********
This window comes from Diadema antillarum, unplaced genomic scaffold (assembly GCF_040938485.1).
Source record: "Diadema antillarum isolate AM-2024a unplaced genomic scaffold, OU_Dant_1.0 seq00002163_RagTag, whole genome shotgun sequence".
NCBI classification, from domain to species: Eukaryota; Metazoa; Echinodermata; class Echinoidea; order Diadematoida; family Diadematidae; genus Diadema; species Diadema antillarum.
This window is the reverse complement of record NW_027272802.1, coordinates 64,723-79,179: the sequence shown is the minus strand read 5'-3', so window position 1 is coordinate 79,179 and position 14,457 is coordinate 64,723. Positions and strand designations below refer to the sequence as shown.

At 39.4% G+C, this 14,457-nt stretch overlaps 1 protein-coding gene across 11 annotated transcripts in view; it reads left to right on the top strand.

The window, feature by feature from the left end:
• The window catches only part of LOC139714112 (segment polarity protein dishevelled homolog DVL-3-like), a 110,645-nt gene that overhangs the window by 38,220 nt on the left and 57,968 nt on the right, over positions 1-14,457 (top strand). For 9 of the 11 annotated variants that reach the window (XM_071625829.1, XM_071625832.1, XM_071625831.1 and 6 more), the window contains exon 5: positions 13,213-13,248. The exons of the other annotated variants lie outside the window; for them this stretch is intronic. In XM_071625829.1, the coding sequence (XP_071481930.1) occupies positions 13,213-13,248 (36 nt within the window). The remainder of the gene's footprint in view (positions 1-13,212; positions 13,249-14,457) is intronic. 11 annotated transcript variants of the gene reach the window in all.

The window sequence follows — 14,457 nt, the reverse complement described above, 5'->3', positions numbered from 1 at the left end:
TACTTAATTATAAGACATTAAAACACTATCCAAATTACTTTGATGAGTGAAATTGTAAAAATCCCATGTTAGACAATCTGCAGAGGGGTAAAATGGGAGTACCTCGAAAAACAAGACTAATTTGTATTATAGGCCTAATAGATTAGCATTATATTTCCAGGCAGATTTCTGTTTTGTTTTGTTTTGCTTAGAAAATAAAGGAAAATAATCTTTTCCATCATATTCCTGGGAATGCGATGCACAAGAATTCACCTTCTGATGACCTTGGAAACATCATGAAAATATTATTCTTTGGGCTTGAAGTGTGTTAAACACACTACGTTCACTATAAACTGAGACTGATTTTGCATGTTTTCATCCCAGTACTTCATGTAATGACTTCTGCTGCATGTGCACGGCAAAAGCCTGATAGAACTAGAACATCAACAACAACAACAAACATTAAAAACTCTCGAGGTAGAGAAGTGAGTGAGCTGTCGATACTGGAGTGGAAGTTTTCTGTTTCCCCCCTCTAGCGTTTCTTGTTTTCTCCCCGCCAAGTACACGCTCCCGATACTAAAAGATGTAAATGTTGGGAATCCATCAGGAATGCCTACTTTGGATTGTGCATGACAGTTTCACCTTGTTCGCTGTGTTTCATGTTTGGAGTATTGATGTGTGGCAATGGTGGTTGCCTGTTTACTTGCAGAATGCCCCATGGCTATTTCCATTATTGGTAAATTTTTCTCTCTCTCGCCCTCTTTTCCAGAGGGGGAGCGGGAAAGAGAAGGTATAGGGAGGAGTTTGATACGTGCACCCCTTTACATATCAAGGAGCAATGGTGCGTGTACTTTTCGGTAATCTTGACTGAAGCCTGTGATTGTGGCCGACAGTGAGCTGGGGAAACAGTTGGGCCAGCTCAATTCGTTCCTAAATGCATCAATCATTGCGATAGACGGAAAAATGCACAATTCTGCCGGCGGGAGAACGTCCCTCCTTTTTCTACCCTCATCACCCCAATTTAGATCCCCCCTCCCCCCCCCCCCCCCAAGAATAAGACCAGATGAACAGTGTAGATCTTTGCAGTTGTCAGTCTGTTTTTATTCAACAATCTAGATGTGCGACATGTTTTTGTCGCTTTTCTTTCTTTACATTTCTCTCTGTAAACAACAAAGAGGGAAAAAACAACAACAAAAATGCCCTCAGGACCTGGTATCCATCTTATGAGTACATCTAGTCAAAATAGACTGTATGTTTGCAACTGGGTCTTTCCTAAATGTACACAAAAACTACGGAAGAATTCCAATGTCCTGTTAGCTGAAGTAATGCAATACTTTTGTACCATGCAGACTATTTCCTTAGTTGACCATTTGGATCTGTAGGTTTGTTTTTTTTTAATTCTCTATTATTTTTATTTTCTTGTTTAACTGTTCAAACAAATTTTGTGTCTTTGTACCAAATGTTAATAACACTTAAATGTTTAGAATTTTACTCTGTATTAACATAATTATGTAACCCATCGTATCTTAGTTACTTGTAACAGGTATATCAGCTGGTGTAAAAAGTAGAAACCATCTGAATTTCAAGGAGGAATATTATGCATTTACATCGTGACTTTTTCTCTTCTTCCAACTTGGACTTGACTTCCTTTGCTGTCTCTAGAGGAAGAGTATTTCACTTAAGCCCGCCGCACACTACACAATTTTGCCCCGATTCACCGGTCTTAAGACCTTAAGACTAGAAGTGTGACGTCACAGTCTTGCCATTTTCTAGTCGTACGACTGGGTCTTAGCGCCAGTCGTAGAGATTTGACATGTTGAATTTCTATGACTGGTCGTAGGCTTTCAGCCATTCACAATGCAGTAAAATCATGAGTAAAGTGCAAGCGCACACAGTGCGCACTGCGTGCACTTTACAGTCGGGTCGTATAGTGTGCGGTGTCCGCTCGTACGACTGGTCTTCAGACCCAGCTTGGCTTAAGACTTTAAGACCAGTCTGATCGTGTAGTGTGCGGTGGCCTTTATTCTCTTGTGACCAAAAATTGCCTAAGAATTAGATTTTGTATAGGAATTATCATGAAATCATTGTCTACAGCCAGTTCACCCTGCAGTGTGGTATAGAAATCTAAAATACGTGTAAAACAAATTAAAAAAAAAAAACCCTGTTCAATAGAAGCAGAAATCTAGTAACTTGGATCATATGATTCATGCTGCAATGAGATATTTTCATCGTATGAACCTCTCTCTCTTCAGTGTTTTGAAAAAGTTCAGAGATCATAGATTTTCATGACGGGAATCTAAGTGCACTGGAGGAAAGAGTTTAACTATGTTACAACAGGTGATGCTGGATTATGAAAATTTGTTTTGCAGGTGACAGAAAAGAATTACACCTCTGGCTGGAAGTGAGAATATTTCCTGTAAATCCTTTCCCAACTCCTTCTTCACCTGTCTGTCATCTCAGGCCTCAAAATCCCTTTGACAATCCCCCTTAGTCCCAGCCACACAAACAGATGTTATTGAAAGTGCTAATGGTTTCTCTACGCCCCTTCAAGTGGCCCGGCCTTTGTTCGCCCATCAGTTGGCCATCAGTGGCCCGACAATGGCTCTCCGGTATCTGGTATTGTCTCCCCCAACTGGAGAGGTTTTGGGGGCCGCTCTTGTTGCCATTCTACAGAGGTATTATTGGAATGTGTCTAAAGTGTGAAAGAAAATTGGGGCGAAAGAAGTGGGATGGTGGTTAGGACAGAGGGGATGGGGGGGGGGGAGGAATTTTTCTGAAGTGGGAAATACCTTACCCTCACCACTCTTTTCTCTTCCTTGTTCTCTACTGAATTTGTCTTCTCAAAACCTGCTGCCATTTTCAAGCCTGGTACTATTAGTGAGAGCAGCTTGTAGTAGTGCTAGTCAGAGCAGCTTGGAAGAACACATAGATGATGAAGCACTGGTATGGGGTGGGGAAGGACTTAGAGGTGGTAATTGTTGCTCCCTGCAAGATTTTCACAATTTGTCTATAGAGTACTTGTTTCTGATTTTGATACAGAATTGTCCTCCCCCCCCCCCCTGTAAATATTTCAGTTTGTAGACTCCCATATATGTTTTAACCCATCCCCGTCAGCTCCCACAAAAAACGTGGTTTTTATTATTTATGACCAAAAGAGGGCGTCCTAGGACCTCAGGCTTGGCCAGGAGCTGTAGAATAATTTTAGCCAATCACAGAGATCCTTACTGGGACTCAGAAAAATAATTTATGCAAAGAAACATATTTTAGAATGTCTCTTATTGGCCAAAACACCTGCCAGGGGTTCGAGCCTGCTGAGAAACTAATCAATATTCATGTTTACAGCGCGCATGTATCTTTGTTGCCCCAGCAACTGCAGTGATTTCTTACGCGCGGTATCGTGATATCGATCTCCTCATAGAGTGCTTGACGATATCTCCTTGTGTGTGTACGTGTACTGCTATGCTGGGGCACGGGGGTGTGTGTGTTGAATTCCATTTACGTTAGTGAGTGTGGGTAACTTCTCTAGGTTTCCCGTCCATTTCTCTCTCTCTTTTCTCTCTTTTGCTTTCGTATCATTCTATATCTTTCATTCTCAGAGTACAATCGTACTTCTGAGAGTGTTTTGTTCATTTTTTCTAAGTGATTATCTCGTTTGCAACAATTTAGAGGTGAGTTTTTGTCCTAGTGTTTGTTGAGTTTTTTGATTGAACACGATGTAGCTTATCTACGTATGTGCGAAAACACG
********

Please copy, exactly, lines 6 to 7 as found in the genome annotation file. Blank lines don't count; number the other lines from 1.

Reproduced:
The window, feature by feature from the left end:
• The window catches only part of LOC139714112 (segment polarity protein dishevelled homolog DVL-3-like), a 110,645-nt gene that overhangs the window by 38,220 nt on the left and 57,968 nt on the right, over positions 1-14,457 (top strand). For 9 of the 11 annotated variants that reach the window (XM_071625829.1, XM_071625832.1, XM_071625831.1 and 6 more), the window contains exon 5: positions 13,213-13,248. The exons of the other annotated variants lie outside the window; for them this stretch is intronic. In XM_071625829.1, the coding sequence (XP_071481930.1) occupies positions 13,213-13,248 (36 nt within the window). The remainder of the gene's footprint in view (positions 1-13,212; positions 13,249-14,457) is intronic. 11 annotated transcript variants of the gene reach the window in all.